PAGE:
China’s first emperor flattened after wind fall

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This photo taken on April 7, 2018 shows workers lifting a toppled status of China's first emperor "Qin Shi Huang" in Binzhou in China's eastern Shandong province.Image copyright
AFP

Image caption

The six-tonne emperor’s head was flattened “like a pancake”, state media said

A giant statue of China’s first emperor has fallen flat on its face – all six tonnes of it.

The 19m (62ft) bronze cast of Qin Shi Huang was blown from its stone pedestal in Shandong province during high winds on Friday.

It landed face-first, crushing the head of the terracotta-warrior emperor “like a pancake”, according to state-run outlet Global Times.

Workers quickly arrived with cranes to remove the multi-tonne metal remains.

“This is the kind of thing you can’t really hide from people,” one worker told the Global Times. “Everyone’s got phones now. How can you cover this up?”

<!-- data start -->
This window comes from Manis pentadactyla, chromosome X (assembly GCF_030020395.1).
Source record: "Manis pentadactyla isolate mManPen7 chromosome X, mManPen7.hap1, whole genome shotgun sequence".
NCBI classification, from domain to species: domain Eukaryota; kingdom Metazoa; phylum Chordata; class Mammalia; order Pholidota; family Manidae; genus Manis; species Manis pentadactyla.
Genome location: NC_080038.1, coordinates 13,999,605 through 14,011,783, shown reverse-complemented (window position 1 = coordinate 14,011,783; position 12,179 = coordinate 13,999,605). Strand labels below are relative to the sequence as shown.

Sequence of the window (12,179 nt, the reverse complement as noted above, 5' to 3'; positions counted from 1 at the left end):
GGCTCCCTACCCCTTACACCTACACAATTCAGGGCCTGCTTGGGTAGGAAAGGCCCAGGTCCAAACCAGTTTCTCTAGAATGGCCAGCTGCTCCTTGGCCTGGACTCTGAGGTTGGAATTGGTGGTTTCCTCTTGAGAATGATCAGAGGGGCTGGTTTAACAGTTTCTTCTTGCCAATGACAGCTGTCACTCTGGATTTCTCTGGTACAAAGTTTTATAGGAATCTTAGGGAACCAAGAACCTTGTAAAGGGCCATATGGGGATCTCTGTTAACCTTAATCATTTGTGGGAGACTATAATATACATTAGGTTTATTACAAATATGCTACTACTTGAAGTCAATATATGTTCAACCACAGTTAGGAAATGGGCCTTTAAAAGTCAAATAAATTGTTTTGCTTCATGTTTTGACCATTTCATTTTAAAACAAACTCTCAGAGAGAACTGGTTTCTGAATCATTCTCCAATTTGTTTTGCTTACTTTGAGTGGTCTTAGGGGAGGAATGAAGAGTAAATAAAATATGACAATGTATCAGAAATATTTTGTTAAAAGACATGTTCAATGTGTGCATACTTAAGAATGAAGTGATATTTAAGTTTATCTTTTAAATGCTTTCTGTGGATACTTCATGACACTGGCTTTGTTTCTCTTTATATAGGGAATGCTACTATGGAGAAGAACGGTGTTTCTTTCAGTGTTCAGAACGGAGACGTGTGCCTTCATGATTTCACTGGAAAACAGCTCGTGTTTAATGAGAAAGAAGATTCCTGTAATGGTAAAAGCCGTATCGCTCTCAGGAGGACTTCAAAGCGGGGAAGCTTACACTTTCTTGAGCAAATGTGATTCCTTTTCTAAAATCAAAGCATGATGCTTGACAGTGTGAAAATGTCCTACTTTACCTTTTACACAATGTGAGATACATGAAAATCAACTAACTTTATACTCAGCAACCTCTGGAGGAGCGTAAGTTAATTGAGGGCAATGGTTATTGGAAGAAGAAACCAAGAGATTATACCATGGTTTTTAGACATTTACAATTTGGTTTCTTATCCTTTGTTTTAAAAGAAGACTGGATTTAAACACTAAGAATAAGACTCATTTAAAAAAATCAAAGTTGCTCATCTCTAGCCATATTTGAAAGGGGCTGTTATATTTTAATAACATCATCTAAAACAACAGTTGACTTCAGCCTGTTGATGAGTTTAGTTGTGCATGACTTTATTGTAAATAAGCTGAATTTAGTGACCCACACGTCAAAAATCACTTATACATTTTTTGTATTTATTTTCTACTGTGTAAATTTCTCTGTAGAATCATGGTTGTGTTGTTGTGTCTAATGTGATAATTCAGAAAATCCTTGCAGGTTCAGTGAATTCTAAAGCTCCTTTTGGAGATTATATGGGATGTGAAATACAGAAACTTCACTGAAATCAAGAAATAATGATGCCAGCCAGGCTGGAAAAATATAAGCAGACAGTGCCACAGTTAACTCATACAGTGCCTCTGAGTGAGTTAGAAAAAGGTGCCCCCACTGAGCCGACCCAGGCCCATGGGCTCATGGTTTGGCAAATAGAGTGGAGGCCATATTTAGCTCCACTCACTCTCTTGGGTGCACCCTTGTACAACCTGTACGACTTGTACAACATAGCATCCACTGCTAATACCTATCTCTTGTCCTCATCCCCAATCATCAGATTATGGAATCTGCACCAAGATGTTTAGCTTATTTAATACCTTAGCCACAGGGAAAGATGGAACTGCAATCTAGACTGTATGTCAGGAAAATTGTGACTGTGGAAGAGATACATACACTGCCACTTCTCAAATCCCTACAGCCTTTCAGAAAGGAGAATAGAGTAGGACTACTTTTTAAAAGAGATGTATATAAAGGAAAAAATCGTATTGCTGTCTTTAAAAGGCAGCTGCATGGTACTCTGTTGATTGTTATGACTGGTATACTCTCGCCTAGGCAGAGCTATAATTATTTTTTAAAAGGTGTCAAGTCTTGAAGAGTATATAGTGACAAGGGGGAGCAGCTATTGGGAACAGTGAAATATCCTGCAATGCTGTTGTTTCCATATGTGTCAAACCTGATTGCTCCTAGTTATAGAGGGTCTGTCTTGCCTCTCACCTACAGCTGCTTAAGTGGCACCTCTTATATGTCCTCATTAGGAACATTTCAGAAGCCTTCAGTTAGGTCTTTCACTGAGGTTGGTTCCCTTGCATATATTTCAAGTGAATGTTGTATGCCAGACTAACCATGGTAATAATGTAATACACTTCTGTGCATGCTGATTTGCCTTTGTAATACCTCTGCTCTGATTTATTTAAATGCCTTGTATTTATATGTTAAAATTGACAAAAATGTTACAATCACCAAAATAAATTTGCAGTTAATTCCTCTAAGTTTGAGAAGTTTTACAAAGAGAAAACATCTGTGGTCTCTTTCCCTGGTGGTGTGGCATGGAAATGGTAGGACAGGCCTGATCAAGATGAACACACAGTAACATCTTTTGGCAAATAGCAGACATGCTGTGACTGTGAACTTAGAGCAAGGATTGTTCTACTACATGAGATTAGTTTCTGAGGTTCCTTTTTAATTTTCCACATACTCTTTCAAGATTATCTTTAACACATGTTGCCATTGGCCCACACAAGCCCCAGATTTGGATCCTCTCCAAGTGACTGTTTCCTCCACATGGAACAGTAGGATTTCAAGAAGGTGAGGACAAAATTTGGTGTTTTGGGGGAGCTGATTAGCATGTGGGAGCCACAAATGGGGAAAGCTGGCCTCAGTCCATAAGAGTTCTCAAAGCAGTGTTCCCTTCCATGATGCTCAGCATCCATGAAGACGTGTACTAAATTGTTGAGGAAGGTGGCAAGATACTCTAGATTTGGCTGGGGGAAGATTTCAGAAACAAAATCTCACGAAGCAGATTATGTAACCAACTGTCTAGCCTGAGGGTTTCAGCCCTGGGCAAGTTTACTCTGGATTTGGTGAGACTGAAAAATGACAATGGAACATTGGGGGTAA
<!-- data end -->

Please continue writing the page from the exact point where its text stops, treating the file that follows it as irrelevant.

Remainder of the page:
Photos of the toppled statue in Binzhou showed its centre was hollow, supported by a metal framework.

Image copyright
AFP

Image caption

Before the fall, this 2015 photo shows the emperor in a more regal pose

Qin Shi Huang was the founder of China’s Qin Dynasty and is credited with being the first man to unite much of modern China’s heartland through conquest, around 221-206 BC.

He built the first sections of the Great Wall of China, and his tomb is home to the famous army of thousands of terracotta soldiers.

The ill-fated pancake-faced statue at Binzhou was built in 2005 to attract visitors to a local tourism resort, according to the AFP news agency.



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